The UK could learn from the American degree system. Students in the US take different subjects but only major in one topic at the end of their course. This is a good opportunity to get a broad knowledge in a variety of areas and makes you a well-rounded individual. I feel like only when you’re much more mature do you know what career you want to do, so there should be more options available.

What does it take to succeed in business?

The ability to be humble enough to take advice from people who might know better than you is key. Entrepreneurs often have a passion for what they think is right, but I feel that it’s important to learn from other people’s mistakes otherwise you’ll keep making similar errors.

I have tried to get advice from as many people as possible, even though sometimes it can get confusing. There are times when I haven’t taken well-meant advice on board and regretted it.

What does the working week look like?

My working week tends to be split up into five parts:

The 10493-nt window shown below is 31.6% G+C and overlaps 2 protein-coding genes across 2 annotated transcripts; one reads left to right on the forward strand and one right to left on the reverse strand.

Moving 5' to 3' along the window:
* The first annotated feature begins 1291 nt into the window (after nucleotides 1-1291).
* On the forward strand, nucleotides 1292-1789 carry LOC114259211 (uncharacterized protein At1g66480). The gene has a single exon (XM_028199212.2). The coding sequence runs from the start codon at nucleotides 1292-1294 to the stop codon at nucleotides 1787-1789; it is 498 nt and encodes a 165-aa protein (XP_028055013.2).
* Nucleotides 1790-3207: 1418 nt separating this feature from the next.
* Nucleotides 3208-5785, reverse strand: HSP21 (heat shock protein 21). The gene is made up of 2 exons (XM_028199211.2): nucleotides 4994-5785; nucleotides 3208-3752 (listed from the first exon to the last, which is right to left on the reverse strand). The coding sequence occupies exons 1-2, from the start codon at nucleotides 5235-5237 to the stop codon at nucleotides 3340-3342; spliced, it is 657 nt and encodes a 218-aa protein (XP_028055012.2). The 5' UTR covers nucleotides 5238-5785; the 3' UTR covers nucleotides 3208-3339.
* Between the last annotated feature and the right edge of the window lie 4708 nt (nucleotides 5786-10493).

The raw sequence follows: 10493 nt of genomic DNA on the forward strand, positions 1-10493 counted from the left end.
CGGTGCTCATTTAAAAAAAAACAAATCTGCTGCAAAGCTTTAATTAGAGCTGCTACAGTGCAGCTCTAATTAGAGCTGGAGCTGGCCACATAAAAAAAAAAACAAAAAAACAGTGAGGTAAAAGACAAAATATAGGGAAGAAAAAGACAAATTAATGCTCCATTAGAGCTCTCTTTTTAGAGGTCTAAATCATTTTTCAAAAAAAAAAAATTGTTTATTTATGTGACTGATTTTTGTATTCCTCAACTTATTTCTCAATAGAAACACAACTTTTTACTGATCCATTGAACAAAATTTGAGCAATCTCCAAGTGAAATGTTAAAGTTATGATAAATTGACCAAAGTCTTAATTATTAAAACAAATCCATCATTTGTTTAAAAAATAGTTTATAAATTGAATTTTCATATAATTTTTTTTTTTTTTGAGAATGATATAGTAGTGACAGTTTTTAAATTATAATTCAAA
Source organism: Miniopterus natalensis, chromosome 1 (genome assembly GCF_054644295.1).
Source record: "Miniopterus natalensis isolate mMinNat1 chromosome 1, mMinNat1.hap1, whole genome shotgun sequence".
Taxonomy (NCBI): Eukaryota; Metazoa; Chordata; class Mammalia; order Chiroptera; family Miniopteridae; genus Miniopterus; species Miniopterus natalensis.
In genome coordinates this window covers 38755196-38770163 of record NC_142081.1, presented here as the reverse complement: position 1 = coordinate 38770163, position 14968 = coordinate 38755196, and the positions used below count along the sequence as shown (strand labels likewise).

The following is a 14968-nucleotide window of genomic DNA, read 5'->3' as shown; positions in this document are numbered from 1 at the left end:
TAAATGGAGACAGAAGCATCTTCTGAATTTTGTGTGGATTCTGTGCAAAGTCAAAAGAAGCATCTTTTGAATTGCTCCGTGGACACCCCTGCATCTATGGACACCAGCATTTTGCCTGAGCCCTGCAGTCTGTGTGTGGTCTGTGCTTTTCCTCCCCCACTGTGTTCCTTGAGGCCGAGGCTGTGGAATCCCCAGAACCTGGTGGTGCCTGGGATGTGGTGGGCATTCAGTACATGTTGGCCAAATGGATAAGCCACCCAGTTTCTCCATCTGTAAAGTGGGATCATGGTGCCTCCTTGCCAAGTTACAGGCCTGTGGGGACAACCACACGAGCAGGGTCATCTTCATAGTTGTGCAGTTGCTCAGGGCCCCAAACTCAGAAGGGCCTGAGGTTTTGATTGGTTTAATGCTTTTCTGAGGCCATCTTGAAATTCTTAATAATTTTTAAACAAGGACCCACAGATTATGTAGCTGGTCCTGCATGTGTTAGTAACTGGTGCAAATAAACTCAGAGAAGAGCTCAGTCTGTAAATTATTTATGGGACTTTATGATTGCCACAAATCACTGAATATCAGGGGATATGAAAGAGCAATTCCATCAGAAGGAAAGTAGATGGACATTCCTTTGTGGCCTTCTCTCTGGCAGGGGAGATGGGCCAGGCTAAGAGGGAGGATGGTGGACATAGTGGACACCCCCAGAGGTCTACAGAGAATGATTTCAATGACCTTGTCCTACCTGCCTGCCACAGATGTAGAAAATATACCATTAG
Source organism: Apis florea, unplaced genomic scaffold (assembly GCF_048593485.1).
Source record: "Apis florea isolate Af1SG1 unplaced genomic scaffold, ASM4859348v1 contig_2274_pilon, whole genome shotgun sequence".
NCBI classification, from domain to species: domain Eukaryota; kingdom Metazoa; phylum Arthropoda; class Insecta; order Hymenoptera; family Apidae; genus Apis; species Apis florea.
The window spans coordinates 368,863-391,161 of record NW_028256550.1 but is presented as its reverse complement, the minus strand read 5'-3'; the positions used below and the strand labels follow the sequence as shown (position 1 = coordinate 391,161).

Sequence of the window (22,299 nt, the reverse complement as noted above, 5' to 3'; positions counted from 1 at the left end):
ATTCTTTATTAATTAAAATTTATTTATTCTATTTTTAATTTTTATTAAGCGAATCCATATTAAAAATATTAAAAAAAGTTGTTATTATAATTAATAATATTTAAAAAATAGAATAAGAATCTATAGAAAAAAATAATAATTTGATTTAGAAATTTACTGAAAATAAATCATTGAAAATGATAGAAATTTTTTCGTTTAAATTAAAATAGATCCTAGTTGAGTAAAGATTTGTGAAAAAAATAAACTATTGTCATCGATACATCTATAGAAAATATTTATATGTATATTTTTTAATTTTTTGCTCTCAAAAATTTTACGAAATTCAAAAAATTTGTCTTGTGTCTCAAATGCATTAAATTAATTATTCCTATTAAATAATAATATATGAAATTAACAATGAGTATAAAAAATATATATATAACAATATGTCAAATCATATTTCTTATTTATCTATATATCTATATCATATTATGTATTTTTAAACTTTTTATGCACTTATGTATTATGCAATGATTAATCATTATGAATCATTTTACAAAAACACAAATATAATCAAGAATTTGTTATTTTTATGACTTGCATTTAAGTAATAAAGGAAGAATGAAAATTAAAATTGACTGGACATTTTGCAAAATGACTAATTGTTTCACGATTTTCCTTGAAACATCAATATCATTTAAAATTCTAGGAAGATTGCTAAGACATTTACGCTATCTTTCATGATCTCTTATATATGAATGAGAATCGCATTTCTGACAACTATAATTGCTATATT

20% of the week is spent on hiring. I’m always looking for talented people to bring onboard. Forward planning is crucial; you have to think years ahead. Who do you want to be in your company? What is the ideal profile of your team? What are you missing and so on.

20% is spent on managing my team, thinking about how they’re interacting with each other, and making sure that everyone is happy. When you first set up a business, there are only a few of you so it’s easy to keep on top of what they do. As your company grows, you have to be more conscious about your team, ensuring that you’re recognising when they need your help.

20% of my time focuses on fundraising, even if I’m not doing an investment round. I’m always conscious of when I will next need money so it’s important to be prepared.

20% of the week is spent on looking at key metrics that drive the business and the final 20% of my time is spent on strategy. What will the product look like in the future, what type of people will demand it, who can we partner with? How will we get it there, who shall I meet to validate this? These are the kinds of questions that need constant consideration.

Any final advice?

I would say, don’t be afraid to delegate to other people. People confuse this with telling people what to do; actually it is about empowering people to make big decisions. It not only makes your colleagues feel valued, but it really fosters a level of creativity that leads the business to succeed.